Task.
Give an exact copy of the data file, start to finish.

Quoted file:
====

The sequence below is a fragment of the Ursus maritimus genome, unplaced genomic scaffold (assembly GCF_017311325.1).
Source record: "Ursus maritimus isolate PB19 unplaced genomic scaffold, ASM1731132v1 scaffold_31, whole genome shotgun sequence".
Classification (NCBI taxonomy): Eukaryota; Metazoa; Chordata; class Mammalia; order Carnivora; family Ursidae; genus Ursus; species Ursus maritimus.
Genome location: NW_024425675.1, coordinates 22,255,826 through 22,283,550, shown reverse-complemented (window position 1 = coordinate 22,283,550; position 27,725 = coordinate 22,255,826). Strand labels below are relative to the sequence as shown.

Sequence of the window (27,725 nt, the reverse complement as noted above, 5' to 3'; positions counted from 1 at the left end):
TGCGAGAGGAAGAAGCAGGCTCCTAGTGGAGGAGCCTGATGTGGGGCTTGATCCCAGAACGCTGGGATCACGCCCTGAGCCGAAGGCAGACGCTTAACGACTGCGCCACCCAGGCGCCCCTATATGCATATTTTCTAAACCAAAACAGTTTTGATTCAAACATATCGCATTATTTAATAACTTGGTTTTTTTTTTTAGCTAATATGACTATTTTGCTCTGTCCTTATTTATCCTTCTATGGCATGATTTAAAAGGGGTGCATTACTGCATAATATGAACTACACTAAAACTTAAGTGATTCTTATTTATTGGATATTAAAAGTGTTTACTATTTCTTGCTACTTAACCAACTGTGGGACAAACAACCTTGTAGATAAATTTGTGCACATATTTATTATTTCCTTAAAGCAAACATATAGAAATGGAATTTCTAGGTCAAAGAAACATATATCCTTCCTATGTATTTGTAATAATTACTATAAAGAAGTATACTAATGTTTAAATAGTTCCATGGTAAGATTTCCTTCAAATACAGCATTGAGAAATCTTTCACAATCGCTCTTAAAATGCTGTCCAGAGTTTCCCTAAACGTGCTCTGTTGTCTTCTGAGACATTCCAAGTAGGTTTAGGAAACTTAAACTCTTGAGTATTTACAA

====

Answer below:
The sequence below is a fragment of the Ursus maritimus genome, unplaced genomic scaffold (assembly GCF_017311325.1).
Source record: "Ursus maritimus isolate PB19 unplaced genomic scaffold, ASM1731132v1 scaffold_31, whole genome shotgun sequence".
Classification (NCBI taxonomy): Eukaryota; Metazoa; Chordata; class Mammalia; order Carnivora; family Ursidae; genus Ursus; species Ursus maritimus.
Genome location: NW_024425675.1, coordinates 22,255,826 through 22,283,550, shown reverse-complemented (window position 1 = coordinate 22,283,550; position 27,725 = coordinate 22,255,826). Strand labels below are relative to the sequence as shown.

Sequence of the window (27,725 nt, the reverse complement as noted above, 5' to 3'; positions counted from 1 at the left end):
TGCGAGAGGAAGAAGCAGGCTCCTAGTGGAGGAGCCTGATGTGGGGCTTGATCCCAGAACGCTGGGATCACGCCCTGAGCCGAAGGCAGACGCTTAACGACTGCGCCACCCAGGCGCCCCTATATGCATATTTTCTAAACCAAAACAGTTTTGATTCAAACATATCGCATTATTTAATAACTTGGTTTTTTTTTTTAGCTAATATGACTATTTTGCTCTGTCCTTATTTATCCTTCTATGGCATGATTTAAAAGGGGTGCATTACTGCATAATATGAACTACACTAAAACTTAAGTGATTCTTATTTATTGGATATTAAAAGTGTTTACTATTTCTTGCTACTTAACCAACTGTGGGACAAACAACCTTGTAGATAAATTTGTGCACATATTTATTATTTCCTTAAAGCAAACATATAGAAATGGAATTTCTAGGTCAAAGAAACATATATCCTTCCTATGTATTTGTAATAATTACTATAAAGAAGTATACTAATGTTTAAATAGTTCCATGGTAAGATTTCCTTCAAATACAGCATTGAGAAATCTTTCACAATCGCTCTTAAAATGCTGTCCAGAGTTTCCCTAAACGTGCTCTGTTGTCTTCTGAGACATTCCAAGTAGGTTTAGGAAACTTAAACTCTTGAGTATTTACAA